Opinion | Fake IDs are culturally relevant

By Jessica Snyder, Staff Columnist

On my 21st birthday last month, I saw police enter a local bar. It seemed like a scene out of a movie. My friends that I was with were of age, so we were in no rush to get out. In fact, I was practically begging the officer to check my newly valid ID. As an officer escorted me and my friends out, we could hear people muttering, “There’s no way that anyone in here is 21.” But how could that be? Aren’t bars supposed to be for people over 21?

The reason for all this chaos was probably the amount of fake IDs in the bar. Is owning a fake ID a justifiable act of sticking it to the government for having such a high drinking age, despite requiring males to register for the Selective Service System at 18? Or is it a mindless crime to use a fake ID? For those of you that don’t know, carrying a fake ID in Pennsylvania can land you with a $500 fine and a 90-day license suspension for a first offense.

The consequences of a fake ID far outweigh the benefits, but I think there is reason to believe that committing such a crime takes effort — and maybe even skill. It is interesting to consider fake IDs as products of a strict environment, rather than a quick and unthoughtful plan purchased solely for the purpose of getting drunk. Regardless of motive, fake IDs have become an American cultural artifact for preventable reasons.

The Stanford Encyclopedia of Philosophy defines civil disobedience as “a public, non-violent and conscientious breach of law undertaken with the aim of bringing about a change in laws or government policies.” Civil disobedience is certainly not the intent of most people who own a fake ID. But that shouldn’t invalidate those who generally disagree with a high drinking age and have found a way to non-violently protest said law.

Fake IDs have become such an integral part of drinking culture in the United States that there are countless songs and movies that mention them. For one, McLovin’s Hawaii fake ID from “Superbad” is something that most people still recognize today. Big & Rich, Riton & Kah-Lo and J-Kwon have also made songs about having a fake ID, which have become fairly popular on TikTok.

Fake IDs have been relevant for a couple of decades now. People started using them around 1984 when the United States’ minimum age for buying and possessing alcohol rose to 21. While the fake IDs in the ‘80s were most often someone else’s real ID and not a fabricated one off the internet like the ones that are common today, fake IDs are nevertheless not a new concept.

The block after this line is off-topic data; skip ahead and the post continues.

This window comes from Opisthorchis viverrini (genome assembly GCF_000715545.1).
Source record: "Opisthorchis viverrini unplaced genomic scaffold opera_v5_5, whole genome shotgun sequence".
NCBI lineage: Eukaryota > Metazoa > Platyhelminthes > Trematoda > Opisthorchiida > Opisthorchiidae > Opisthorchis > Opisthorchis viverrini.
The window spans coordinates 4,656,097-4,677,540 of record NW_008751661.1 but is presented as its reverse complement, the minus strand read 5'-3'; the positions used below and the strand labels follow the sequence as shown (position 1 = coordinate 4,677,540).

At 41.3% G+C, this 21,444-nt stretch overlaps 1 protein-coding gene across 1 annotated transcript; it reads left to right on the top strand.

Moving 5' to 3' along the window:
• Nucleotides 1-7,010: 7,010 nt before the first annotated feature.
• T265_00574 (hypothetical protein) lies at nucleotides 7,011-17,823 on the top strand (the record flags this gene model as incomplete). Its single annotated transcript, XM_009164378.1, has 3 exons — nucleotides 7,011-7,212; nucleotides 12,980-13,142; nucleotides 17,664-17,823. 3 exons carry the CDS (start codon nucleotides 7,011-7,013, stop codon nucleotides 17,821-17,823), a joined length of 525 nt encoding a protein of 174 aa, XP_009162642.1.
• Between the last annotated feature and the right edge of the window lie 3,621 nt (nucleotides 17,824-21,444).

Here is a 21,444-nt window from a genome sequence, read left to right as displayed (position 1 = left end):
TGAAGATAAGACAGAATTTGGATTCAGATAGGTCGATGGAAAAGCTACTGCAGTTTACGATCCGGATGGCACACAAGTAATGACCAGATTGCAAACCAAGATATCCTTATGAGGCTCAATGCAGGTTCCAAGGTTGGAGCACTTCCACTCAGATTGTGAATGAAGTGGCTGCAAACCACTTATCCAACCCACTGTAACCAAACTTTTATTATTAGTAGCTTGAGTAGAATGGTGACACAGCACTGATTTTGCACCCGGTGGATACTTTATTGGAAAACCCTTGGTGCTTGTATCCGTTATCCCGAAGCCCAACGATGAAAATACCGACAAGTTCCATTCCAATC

In a way, using a fake ID is a complicated performance that requires a lot of research. You usually have to memorize meticulous details such as your address, zodiac sign, county, state capital, high school and what year you would have graduated from that high school.

For the most part, possessing a fake ID is a victimless crime. The only real victim is the user and the vendor — if they are caught and charges are pressed against them. Arguments regarding brain development aren’t particularly relevant here, considering there are plenty of other countries around the world with lower drinking ages and functioning citizens.

In some sense, we are living in the modern-day era of Prohibition. While the federal government repealed the 18th Amendment nearly a century ago, the minimum drinking age is still high. A 1984 law withholds federal funds to the states that don’t comply with a minimum drinking age of 21. Obviously every state is going to comply because of their need for federal funding.

Minimum drinking ages are generally lower in the rest of the world. The United States has the highest minimum drinking age of 21 with a handful of other countries following suit. This issue has become abundantly evident as some international students in the United States have turned to fake IDs as a solution for the inexplicably high drinking age in comparison to their home countries. Jon Kelly at BBC even cites the possession of a fake ID as “an American rite of passage.”

The ease of getting a fake ID in the United States is in part because of where these fake IDs are sourced. Sometimes, fake IDs are produced in countries where prosecution by the U.S. government is difficult and production is inexpensive. With just a quick exchange of information over the internet, a fake ID can be produced for anyone that is under 21.

Having a fake ID isn’t always going to be a valiant act of civil disobedience. In all cases it is a crime, and the possessor should be willing to pay for the consequences of owning it. The United States has consistently created a culture around fake IDs through laws and media, so it should come as no surprise that fake IDs are still utilized today.

So, those who are underage, wait until you are 21 or hope and vote for the United States to get its act together.

Jessica Snyder primarily writes about controversy in art and politics. Write to her at [email protected].